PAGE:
artist / participant
Norway seems to have room for only one truly great sculptor at a time.
From the late 19th to the early 20th century it was Gustav Vigeland whose megalomaniac park near Oslo is probably familiar to many of us. A hundred years later it is absolutely Bård Breivik, a figure of world-wide perspectives brimming with ideas. Despite his passion for things Nordic ("We should found the 'United States of the North'"), one would like to describe him, with an American accent, as "larger than life" and "once in a lifetime and the greatest ever".
Every time one meets Bård he has "a totally new concept!" – and it's even true! He has moved from silent material and crafts-based objects addressing archetypal forms to computer-assisted sculpture in steel and steel netting. He has worked in all possible materials from bamboo to birch roots, from lianas to copper and from zinc to varnish and wood coated with mother-of-pearl.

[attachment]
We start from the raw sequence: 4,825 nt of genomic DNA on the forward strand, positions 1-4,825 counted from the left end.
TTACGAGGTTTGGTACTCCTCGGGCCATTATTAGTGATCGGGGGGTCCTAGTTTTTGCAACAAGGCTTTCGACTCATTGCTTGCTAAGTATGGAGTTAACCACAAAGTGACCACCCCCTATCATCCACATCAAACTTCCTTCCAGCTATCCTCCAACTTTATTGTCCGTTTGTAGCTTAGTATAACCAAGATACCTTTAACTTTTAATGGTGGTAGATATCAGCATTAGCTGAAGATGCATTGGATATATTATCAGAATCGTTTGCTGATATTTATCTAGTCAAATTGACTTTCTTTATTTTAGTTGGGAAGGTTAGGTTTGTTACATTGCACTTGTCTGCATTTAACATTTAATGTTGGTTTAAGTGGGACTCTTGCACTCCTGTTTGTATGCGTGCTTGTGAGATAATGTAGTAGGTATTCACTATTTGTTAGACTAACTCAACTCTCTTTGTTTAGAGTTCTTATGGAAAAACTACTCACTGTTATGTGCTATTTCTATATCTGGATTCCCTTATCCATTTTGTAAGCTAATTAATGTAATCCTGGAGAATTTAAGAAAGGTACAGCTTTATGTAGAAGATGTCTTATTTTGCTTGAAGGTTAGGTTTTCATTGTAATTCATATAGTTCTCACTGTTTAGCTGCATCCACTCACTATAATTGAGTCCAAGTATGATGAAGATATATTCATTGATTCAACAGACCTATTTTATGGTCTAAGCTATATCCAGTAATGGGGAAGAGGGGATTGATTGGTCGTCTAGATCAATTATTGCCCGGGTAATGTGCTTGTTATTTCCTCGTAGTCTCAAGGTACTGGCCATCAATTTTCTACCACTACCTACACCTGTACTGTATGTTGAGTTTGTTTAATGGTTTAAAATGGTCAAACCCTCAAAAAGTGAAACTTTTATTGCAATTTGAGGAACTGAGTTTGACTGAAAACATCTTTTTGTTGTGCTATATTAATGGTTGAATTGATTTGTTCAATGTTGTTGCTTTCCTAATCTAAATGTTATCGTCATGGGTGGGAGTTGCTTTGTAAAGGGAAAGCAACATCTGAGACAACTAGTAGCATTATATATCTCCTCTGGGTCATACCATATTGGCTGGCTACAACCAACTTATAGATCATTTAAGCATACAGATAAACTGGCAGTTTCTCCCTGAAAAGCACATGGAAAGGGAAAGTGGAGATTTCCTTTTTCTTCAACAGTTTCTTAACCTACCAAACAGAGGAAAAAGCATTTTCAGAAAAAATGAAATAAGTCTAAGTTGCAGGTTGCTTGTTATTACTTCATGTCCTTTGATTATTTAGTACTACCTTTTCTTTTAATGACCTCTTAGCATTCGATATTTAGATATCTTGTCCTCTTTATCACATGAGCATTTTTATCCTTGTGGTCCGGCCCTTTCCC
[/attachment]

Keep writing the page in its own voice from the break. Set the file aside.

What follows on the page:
He is everywhere. It is hard to come upon a town, or even a village or far-off neck of the woods in Norway where Bård Breivik's monumental stone sculptures do not greet the visitor. In addition, his works are found all over the world, in the other Nordic countries and in North and South America. In Finland, they are at least in the Kiasma museum, the Saastamoinen Foundation's collection, the Sara Hildén Art Museum and by the pool at Alvar Aalto’s Villa Mairea.
Bård Breivik would be "totally impossible" if his sense of form and style were not so completely beyond reproach. If, after all his new experiments, he did not still uncompromisingly apply the craft skills that he learned as a young man, if he did not regard it important for the end result to always be perfect – perfect as what it happens to be at the time.
And in the words of the artist Marika Mäkelä: "On top of it all, he was really good-looking." And still is.
It says something about Bård that when writing about him one has to use so many quotation and exclamation marks.
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